For the first time, two dictionary companies on Monday – Merriam-Webster and Dictionary.com – declared the same word as their tops: pandemic. The Oxford English Dictionary did not select a single word for 2020, claiming instead that “2020 is a year that cannot be perfectly fitted into a single ‘word of the year’. ”
The pandemic “probably isn’t a big shock,” Peter Sokolowski, editor-in-chief of Merriam-Webster, told The Associated Press ahead of the announcement.
“Often the great story has a technical word associated with it and in this case the word pandemic is not only technical but has become general. said.
John Kelly, research editor at Dictionary.com, told The Associated Press before announcing the news that searches on the site for a pandemic increased by more than 13,500% on March 11, the day that The World Health Organization has declared an outbreak of the novel coronavirus a global health emergency.
The daily spike, he said, was “massive, but even more telling is how well it has supported significant volumes of research throughout the year.”
Month after month, searches for the pandemic were more than 1,000% higher than usual. For about half the year, the word was in the top 10 percent of all searches on Dictionary.com, Kelly said.
Likewise, on Merriam-Webster.com, searches for the pandemic on March 11 were 115,806% higher than the peaks recorded on the same date last year, Sokolowski said.
Pandemic, which has Latin and Greek roots, is a combination of “pan” for everyone and “demos” for people or the population, he said. The latter is the same root of “democracy,” Sokolowski said. The word pandemic dates back to the mid-1600s, used broadly for “universal” and more specifically to refer to disease in a medical text from the 1660s, he said.
It was after the plagues of the Middle Ages, Sokolowski said.
He attributes the research traffic for the pandemic not entirely to researchers who did not know what it meant, but also to those looking for more details, or for inspiration or the convenience of knowing.
“We see that the word love is searched around on Valentine’s Day and the word cornucopia is searched on Thanksgiving,” Sokolowski said. “We see a word as a surreal peak when a moment of national tragedy or shock occurs. It is the idea that dictionaries are the start of putting your mind in order. ”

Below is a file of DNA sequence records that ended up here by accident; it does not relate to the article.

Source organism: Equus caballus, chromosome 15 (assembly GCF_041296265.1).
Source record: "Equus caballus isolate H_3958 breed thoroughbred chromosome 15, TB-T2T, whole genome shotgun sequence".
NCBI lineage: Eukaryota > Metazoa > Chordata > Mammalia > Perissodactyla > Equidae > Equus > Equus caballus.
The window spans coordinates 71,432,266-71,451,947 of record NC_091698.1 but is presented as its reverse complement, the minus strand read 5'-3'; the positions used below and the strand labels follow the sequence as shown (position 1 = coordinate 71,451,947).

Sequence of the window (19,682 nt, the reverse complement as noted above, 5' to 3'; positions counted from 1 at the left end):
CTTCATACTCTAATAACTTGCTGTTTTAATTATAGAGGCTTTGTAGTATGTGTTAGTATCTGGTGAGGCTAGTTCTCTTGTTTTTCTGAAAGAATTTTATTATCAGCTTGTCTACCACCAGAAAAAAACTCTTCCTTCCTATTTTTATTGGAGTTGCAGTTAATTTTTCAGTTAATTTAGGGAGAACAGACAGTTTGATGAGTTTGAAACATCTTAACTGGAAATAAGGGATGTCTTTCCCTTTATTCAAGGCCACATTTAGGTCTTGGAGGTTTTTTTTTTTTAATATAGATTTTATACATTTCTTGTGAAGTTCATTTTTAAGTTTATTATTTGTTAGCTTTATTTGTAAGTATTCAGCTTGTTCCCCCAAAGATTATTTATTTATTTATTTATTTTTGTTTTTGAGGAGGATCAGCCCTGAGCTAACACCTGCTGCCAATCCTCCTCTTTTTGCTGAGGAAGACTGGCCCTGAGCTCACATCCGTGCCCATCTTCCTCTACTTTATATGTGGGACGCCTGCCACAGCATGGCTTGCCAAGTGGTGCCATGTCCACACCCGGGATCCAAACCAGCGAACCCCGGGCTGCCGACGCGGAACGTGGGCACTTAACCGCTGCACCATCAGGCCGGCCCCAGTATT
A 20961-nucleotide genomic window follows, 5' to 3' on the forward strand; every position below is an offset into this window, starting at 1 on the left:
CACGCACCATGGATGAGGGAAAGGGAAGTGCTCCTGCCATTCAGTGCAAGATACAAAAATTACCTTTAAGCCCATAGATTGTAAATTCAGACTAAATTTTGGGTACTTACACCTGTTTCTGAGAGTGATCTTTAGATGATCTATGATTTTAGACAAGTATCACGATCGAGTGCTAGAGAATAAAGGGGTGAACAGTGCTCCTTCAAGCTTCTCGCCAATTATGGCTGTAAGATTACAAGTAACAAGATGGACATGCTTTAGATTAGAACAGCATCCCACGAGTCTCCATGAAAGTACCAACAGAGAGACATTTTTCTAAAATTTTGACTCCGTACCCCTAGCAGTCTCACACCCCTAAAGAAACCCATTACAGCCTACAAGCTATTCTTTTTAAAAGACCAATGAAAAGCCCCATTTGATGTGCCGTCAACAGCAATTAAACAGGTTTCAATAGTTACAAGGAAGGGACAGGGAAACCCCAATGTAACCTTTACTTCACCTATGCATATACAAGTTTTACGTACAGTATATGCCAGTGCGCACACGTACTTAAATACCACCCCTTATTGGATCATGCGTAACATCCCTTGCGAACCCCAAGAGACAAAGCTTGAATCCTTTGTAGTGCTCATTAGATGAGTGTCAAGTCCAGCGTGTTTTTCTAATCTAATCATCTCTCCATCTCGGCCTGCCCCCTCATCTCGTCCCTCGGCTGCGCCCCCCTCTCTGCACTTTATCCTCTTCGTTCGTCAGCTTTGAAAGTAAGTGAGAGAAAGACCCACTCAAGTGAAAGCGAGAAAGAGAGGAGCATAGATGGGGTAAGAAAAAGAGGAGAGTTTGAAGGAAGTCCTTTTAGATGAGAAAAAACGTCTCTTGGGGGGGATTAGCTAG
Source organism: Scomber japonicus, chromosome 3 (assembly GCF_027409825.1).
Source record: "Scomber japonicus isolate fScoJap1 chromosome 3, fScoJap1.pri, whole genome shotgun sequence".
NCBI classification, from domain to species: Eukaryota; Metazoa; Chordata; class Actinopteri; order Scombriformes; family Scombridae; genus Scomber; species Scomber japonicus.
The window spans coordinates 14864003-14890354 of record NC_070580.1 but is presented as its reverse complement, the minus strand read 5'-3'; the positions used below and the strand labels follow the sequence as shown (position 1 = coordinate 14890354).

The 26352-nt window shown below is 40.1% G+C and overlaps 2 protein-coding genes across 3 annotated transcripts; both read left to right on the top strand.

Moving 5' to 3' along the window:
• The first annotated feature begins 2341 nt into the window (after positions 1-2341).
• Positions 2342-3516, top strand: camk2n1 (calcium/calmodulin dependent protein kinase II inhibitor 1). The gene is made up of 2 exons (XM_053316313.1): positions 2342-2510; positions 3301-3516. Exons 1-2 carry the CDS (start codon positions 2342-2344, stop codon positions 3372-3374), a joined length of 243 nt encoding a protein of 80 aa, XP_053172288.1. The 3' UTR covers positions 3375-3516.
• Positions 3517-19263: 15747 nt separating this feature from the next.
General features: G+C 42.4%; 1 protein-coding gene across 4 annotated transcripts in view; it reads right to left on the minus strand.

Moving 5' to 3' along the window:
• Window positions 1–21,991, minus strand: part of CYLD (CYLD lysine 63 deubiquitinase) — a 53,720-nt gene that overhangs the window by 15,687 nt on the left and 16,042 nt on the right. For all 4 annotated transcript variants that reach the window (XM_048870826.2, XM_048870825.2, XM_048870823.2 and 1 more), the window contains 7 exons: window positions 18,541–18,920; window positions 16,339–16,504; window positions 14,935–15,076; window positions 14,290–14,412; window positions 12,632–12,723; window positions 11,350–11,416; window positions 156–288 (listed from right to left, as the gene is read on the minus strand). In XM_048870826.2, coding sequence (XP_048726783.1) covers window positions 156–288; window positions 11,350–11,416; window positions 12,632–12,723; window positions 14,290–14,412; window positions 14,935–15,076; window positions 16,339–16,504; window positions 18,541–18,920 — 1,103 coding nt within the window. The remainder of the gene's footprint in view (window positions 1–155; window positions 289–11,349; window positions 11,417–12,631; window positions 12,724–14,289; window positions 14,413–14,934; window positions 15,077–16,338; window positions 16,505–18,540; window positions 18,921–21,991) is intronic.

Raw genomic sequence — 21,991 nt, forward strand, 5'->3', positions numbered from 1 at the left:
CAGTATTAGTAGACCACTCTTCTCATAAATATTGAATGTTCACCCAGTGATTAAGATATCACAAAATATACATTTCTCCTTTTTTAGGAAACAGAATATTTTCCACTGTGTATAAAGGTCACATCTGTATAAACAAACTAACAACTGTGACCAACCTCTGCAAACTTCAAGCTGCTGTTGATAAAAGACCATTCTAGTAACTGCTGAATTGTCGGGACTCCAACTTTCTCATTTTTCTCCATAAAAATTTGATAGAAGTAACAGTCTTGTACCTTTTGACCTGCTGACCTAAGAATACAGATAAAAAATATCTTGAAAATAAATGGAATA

Merriam-Webster began to designate a word of the year in 2008, with “rescue”. The company’s word of the year for 2019 was ‘they’, when a changing use of the personal pronoun was a hot topic and searches increased 313% in 2019 from the previous year.
Dictionary.com has been in the Word Game of the Year since 2010, with “change”. His Word of the Year in 2019 was “existential” in a year of climate change, gun violence, the very nature of democracy, and an anguished little movie star named Forky of Disney’s Toy story 4 helped propel research peaks.
Oxford went with two words last year: climate emergency.
Kelly, Sokolowski and Oxford Languages noted other worthy research trends beyond the pandemic. After the May 25 death of George Floyd below the knee of a Minneapolis cop, words about racial justice spiked, including fascism, anti-fascism, defund and white fragility, Kelly said. .
“There was no way for us to leave that out of the conversation this year,” he said.
Oxford included a range in its report, from “Karen” to “QAnon”.
But it was all pandemics that ultimately won the annual word contest.
Jennifer Steeves-Kiss, Managing Director of Dictionary.com, said one of the key ingredients in the site’s word of the year search was sustained interest over time. The pandemic has met this standard.
“It has affected families, our work, the economy,” she said. “It really became the logical choice. It became the context in which we had a dialogue throughout 2020. It is the starting line of the speech.